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Baltimore Highlands, MD, United States

Shirley M.D.,Program in Biochemistry Cellular and Molecular Biology | Baugher J.D.,Program in Biochemistry Cellular and Molecular Biology | Stevens E.L.,Program in Human Genetics | Tang Z.,Coriell Institute for Medical Research | And 5 more authors.
Human Mutation

Tens of thousands of lymphoblastoid cell lines (LCLs) have been established by the research community, providing nearly unlimited source material from samples of interest. LCLs are used to address questions in population genomics, mechanisms of disease, and pharmacogenomics. Thus, it is of fundamental importance to define the extent of chromosomal variation in LCLs. We measured variation in genotype and copy number in multiple LCLs derived from peripheral blood mononuclear cells (PBMCs) of single individuals as well as two comparison groups: (1) three types of differentiated cell lines (DCLs) and (2) triplicate HapMap samples. We then validated and extended our findings using data from a large study consisting of samples from blood or LCLs. We observed high concordances between genotypes and copy number estimates within all sample groups. While the genotypes of LCLs tended to faithfully reflect the genotypes of PBMCs, 13.7% (4 of 29) of immortalized cell lines harbored mosaic regions greater than 20 megabases, which were not present in PBMCs, DCLs, or HapMap replicate samples. We created a list of putative LCL-specific changes (affecting regions such as immunoglobulin loci) that is available as a community resource. © 2012 Wiley Periodicals, Inc. Source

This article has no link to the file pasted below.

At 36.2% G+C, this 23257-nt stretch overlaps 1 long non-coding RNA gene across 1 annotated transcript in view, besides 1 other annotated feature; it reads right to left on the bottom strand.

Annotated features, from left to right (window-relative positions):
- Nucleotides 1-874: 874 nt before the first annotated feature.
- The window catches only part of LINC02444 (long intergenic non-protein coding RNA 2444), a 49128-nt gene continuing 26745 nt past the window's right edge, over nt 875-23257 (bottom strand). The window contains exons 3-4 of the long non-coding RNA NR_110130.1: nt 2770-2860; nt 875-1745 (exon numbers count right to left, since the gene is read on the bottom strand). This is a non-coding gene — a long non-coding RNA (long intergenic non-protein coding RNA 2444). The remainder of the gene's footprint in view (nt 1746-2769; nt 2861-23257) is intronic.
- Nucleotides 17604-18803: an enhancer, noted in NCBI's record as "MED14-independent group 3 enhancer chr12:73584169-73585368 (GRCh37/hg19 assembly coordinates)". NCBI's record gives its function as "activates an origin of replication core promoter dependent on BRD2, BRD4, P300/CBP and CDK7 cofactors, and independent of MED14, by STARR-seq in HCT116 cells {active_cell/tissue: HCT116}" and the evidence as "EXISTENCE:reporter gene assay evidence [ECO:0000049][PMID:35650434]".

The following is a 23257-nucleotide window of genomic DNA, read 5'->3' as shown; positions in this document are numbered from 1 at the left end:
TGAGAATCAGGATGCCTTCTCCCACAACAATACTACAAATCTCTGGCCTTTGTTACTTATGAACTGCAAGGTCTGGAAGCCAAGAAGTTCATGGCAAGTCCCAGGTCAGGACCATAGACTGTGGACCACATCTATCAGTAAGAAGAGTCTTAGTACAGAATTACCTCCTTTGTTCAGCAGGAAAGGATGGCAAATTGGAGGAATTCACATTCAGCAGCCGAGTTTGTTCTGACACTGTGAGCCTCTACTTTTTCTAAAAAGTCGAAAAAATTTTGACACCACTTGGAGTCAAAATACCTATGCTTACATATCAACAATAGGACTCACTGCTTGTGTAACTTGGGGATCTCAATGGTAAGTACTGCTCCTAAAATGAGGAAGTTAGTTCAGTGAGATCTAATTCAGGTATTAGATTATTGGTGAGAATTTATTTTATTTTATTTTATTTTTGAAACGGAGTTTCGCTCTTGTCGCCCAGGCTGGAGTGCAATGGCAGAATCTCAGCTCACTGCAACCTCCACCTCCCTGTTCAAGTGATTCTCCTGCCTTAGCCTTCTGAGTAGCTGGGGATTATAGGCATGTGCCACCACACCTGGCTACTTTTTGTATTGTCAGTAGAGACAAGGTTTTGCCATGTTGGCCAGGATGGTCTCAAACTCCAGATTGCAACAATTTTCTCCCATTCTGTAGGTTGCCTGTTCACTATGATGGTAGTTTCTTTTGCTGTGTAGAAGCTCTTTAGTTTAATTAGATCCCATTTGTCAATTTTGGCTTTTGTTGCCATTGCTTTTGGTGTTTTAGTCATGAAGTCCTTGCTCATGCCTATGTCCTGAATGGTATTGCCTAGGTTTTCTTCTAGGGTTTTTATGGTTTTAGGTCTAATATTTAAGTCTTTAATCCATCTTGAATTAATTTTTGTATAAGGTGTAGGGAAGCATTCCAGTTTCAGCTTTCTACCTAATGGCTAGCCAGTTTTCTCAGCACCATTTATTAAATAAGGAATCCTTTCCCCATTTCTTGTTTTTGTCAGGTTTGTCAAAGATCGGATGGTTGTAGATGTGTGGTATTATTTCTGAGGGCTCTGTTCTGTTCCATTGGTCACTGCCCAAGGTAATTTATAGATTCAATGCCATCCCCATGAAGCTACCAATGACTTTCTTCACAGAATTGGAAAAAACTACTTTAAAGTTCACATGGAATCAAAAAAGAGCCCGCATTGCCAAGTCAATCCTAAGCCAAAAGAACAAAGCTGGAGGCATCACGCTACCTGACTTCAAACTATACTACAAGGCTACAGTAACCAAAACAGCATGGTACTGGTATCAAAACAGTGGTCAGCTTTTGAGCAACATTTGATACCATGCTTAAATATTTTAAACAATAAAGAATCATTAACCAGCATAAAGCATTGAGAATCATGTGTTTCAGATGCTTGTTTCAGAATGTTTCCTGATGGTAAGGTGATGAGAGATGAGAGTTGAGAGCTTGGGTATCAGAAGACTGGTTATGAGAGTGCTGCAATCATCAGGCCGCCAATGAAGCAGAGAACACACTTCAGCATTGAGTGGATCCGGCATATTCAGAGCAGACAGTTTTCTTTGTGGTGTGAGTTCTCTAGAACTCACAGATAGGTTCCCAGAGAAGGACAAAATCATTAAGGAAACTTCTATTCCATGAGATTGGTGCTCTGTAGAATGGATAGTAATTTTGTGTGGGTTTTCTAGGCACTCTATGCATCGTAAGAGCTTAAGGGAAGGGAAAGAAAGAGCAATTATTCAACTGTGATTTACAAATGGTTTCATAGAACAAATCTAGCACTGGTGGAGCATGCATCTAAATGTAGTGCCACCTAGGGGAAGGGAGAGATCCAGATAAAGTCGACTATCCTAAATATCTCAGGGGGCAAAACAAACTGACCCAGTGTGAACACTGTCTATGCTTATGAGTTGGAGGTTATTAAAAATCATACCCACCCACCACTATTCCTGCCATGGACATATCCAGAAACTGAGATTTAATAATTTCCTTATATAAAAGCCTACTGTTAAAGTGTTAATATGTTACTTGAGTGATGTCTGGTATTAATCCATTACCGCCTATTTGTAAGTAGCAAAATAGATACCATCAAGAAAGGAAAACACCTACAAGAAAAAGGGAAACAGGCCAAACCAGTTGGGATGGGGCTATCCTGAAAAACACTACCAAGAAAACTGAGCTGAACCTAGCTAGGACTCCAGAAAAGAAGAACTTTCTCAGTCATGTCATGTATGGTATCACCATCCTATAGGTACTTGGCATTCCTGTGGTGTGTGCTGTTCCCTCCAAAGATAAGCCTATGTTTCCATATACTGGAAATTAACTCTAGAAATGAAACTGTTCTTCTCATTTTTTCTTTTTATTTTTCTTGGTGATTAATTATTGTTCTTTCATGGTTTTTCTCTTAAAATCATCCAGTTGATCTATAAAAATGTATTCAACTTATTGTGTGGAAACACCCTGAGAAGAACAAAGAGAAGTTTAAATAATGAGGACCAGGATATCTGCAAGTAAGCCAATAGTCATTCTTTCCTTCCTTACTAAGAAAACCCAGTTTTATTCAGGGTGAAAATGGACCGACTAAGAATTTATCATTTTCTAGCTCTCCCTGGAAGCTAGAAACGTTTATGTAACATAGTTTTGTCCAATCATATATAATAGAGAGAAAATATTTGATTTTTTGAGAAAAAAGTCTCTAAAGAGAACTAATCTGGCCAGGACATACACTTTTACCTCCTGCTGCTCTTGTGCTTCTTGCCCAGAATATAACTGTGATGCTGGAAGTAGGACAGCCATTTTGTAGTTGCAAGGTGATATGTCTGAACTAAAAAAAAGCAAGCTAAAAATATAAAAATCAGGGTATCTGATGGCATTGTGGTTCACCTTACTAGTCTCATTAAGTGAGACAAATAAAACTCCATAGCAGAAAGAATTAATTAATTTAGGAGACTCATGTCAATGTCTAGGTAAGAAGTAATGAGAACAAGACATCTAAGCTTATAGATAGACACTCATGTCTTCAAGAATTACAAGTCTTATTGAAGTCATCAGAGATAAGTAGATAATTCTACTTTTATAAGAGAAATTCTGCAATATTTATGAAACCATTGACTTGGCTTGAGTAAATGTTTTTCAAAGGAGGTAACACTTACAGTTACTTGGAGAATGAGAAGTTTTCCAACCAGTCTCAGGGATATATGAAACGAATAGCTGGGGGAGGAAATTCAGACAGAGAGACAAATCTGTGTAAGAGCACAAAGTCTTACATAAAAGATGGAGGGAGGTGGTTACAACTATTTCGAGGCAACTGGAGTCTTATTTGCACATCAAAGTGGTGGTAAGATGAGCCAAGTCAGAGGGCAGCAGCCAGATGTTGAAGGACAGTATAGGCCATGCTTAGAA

Stevens E.L.,Program in Human Genetics | Heckenberg G.,Partek, Inc. | Roberson E.D.O.,Program in Human Genetics | Roberson E.D.O.,Washington University in St. Louis | And 4 more authors.
PLoS Genetics

It is an assumption of large, population-based datasets that samples are annotated accurately whether they correspond to known relationships or unrelated individuals. These annotations are key for a broad range of genetics applications. While many methods are available to assess relatedness that involve estimates of identity-by-descent (IBD) and/or identity-by-state (IBS) allele-sharing proportions, we developed a novel approach that estimates IBD0, 1, and 2 based on observed IBS within windows. When combined with genome-wide IBS information, it provides an intuitive and practical graphical approach with the capacity to analyze datasets with thousands of samples without prior information about relatedness between individuals or haplotypes. We applied the method to a commonly used Human Variation Panel consisting of 400 nominally unrelated individuals. Surprisingly, we identified identical, parent-child, and full-sibling relationships and reconstructed pedigrees. In two instances non-sibling pairs of individuals in these pedigrees had unexpected IBD2 levels, as well as multiple regions of homozygosity, implying inbreeding. This combined method allowed us to distinguish related individuals from those having atypical heterozygosity rates and determine which individuals were outliers with respect to their designated population. Additionally, it becomes increasingly difficult to identify distant relatedness using genome-wide IBS methods alone. However, our IBD method further identified distant relatedness between individuals within populations, supported by the presence of megabase-scale regions lacking IBS0 across individual chromosomes. We benchmarked our approach against the hidden Markov model of a leading software package (PLINK), showing improved calling of distantly related individuals, and we validated it using a known pedigree from a clinical study. The application of this approach could improve genome-wide association, linkage, heterozygosity, and other population genomics studies that rely on SNP genotype data. © 2011 Stevens et al. Source